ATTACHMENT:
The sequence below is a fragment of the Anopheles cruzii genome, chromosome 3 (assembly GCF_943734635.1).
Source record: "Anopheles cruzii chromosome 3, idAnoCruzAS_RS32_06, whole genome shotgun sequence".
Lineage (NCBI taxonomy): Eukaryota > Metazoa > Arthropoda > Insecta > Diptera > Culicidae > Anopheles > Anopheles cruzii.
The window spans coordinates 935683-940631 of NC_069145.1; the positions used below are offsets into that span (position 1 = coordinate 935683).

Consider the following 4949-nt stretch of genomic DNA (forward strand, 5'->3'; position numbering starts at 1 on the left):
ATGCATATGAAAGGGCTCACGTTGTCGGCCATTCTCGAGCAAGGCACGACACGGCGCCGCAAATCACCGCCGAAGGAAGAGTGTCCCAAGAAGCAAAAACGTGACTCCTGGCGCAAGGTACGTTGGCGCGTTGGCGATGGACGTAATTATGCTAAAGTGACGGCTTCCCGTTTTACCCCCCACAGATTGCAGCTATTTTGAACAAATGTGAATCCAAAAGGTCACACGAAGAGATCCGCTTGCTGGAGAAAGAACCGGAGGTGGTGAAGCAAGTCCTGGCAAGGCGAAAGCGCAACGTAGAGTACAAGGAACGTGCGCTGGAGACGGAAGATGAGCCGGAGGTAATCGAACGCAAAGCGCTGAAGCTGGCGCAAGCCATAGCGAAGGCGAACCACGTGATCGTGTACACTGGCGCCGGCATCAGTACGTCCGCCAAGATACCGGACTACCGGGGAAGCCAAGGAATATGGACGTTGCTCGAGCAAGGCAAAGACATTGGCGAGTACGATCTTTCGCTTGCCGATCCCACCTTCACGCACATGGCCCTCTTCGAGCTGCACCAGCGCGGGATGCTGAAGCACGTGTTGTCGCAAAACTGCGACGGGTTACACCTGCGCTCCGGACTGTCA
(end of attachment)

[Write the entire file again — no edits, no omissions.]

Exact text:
The sequence below is a fragment of the Anopheles cruzii genome, chromosome 3 (assembly GCF_943734635.1).
Source record: "Anopheles cruzii chromosome 3, idAnoCruzAS_RS32_06, whole genome shotgun sequence".
Lineage (NCBI taxonomy): Eukaryota > Metazoa > Arthropoda > Insecta > Diptera > Culicidae > Anopheles > Anopheles cruzii.
The window spans coordinates 935683-940631 of NC_069145.1; the positions used below are offsets into that span (position 1 = coordinate 935683).

Consider the following 4949-nt stretch of genomic DNA (forward strand, 5'->3'; position numbering starts at 1 on the left):
ATGCATATGAAAGGGCTCACGTTGTCGGCCATTCTCGAGCAAGGCACGACACGGCGCCGCAAATCACCGCCGAAGGAAGAGTGTCCCAAGAAGCAAAAACGTGACTCCTGGCGCAAGGTACGTTGGCGCGTTGGCGATGGACGTAATTATGCTAAAGTGACGGCTTCCCGTTTTACCCCCCACAGATTGCAGCTATTTTGAACAAATGTGAATCCAAAAGGTCACACGAAGAGATCCGCTTGCTGGAGAAAGAACCGGAGGTGGTGAAGCAAGTCCTGGCAAGGCGAAAGCGCAACGTAGAGTACAAGGAACGTGCGCTGGAGACGGAAGATGAGCCGGAGGTAATCGAACGCAAAGCGCTGAAGCTGGCGCAAGCCATAGCGAAGGCGAACCACGTGATCGTGTACACTGGCGCCGGCATCAGTACGTCCGCCAAGATACCGGACTACCGGGGAAGCCAAGGAATATGGACGTTGCTCGAGCAAGGCAAAGACATTGGCGAGTACGATCTTTCGCTTGCCGATCCCACCTTCACGCACATGGCCCTCTTCGAGCTGCACCAGCGCGGGATGCTGAAGCACGTGTTGTCGCAAAACTGCGACGGGTTACACCTGCGCTCCGGACTGTCA